As the play progresses, Richard gradually alienates all the other characters, even his family. He interacts less and less with the audience, so our initial bond is weakened, in a process of detachment which is necessary for us to be able to accept his death. He is not our Richard by the end, he has undergone a process of transformation; under increasing pressure, the audience see him closing down. He speaks to us less, confides less and his responses impart information rather than confiding his inner landscape. Increasingly, though, we are privy to the discussion of those who oppose him; we hear fear, hatred, criticism and sense his inevitable fall, so by increments, we transfer our interest and connection to Tudor. Even when we resist this, Shakespeare forces our attention on to Richard’s adversary by the use ennobling imagery and literally, letting Tudor take centre stage. An Elizabethan audience were wired to feel gratitude and relief for the persona of the Revenger, the genre’s answer to chaos, by which order would be restored. As Francis Bacon wrote, a few years after the first performance of Richard III, man may offend laws but “the revenge of that wrong putteth the law out of office.”

Where modern Ricardians may have fallen out of love with Shakespeare’s play is the discrepancy between our sense of morality and that of the Elizabethans. We don’t just require the victory of the abstract personification of Revenge; we have a far more sophisticated sense of personal merit and Shakespeare’s sympathetic development of Richard’s character means we bridle more when the playwright conforms to structural convention. In fact, Shakespeare makes his audience’s relationship with Richard into something of a love affair. First we are attracted, compelled, committed even, then after the initial flush of connection, we feel our hero has begun to lose faith with us, to withdraw, to disconnect and we lose ownership of him. Richard was our guide, our conduit into the mise-en-scène of the play but as the action develops, he steps back inside it and the divide between character and audience widens. He turns from hero to anti-hero, protagonist to antagonist, in order to become the sacrifice that the fates demand. It is essential for the arc of the plot that we lose sympathy with Richard by the end, even if we don’t fully side with the Lancastrian Henry Tudor, whose character is barely developed. He is merely the dramatic instrument of fate. This doesn’t mean we dislike Shakespeare’s Richard, we can still think of him with compassion, even fondly. Ultimately though, the dramatist has a higher intent. We are touched by the pathos of Richard’s death and learn the moral lesson that was a requirement of Elizabethan literature.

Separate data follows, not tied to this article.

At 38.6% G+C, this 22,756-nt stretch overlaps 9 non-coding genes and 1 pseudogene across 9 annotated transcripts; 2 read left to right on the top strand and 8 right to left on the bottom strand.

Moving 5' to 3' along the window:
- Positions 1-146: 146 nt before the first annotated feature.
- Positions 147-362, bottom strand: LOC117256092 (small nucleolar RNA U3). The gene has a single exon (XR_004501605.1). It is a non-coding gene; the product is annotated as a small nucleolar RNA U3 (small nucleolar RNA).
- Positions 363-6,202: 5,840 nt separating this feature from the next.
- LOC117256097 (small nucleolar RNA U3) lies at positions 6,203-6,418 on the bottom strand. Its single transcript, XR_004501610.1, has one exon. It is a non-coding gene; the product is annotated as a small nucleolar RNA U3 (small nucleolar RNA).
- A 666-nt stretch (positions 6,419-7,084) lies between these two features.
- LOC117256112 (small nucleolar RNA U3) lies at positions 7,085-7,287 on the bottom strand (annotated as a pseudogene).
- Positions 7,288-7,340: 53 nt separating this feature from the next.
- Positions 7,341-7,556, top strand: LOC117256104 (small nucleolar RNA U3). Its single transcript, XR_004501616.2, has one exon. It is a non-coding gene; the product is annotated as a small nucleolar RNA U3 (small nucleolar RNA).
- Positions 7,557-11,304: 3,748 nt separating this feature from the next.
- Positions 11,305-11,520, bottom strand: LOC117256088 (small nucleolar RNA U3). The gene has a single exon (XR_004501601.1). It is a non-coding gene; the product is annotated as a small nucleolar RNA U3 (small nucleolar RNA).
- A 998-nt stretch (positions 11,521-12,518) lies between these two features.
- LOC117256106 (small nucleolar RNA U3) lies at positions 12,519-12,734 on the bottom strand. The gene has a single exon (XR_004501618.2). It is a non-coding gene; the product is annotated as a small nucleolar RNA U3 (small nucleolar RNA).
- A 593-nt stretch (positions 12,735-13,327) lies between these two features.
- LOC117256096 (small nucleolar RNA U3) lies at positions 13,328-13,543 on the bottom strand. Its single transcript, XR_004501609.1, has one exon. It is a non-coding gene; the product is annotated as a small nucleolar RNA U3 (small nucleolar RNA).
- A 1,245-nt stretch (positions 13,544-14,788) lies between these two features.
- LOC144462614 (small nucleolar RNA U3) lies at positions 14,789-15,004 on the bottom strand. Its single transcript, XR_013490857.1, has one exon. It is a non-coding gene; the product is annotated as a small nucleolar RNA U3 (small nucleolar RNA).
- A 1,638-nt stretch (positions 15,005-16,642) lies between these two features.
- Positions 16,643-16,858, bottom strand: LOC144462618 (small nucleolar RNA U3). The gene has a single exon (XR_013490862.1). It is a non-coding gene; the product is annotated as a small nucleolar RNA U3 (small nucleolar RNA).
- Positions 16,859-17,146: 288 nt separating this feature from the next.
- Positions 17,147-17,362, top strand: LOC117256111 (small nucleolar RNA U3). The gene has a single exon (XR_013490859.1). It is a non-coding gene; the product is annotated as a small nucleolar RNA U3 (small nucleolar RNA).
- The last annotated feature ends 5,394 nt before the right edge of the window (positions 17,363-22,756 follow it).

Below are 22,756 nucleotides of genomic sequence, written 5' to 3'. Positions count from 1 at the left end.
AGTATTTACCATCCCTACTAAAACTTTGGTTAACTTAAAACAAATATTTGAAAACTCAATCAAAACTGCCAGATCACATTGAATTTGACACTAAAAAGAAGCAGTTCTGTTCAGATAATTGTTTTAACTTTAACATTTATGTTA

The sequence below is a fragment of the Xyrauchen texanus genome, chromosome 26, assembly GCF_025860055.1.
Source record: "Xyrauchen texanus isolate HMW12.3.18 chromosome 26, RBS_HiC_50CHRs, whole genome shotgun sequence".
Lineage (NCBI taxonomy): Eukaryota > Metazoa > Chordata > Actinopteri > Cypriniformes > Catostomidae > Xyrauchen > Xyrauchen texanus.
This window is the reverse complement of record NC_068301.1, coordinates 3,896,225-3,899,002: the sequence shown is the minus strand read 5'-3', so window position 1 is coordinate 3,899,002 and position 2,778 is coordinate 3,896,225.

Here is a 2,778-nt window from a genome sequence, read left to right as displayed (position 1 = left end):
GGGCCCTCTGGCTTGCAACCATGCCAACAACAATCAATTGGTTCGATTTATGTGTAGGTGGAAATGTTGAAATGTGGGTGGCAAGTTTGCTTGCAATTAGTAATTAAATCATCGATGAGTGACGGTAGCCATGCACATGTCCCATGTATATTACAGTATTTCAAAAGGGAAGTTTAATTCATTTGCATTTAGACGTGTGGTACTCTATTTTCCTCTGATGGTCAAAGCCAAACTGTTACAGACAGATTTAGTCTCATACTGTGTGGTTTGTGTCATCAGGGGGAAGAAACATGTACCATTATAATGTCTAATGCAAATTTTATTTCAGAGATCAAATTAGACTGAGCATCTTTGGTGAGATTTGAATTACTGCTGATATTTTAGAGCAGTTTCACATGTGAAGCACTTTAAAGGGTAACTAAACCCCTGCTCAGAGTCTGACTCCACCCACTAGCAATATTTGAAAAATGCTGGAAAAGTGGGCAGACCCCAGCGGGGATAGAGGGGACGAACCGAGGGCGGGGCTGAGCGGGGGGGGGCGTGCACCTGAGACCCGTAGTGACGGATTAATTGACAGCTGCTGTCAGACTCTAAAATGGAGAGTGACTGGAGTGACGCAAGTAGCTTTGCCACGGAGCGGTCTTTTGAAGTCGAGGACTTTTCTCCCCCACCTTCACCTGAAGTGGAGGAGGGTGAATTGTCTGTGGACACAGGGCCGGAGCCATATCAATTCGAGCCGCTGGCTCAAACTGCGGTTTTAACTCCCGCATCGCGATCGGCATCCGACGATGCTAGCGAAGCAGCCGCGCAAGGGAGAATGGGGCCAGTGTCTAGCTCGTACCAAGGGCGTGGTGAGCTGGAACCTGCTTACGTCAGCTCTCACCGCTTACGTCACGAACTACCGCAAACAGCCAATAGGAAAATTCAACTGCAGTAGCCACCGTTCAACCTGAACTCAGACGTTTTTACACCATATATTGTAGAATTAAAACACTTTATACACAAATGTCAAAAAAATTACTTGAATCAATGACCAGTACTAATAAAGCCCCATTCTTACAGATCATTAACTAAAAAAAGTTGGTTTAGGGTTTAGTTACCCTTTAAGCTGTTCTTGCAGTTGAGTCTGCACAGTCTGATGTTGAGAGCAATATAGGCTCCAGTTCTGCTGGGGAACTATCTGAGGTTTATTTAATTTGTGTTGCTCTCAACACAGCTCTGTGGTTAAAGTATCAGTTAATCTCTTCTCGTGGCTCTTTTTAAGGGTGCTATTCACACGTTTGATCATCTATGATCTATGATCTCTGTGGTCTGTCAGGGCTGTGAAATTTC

Shakespeare’s context compelled him to create a Richard in the model that he understood. That was his job and exposes the limits of his era. He can’t be criticised for not rehabilitating the King when he did not understand that there was a wrong that needed righting. However, there was no compulsion to develop his character along the lines that the playwright chose. It was Shakespeare’s own decision to present us with the charismatic, captivating character which, for a perceptive and informed audience, is the play’s most lasting legacy.

 This piece first appeared in the Huffington Post on 3/10/13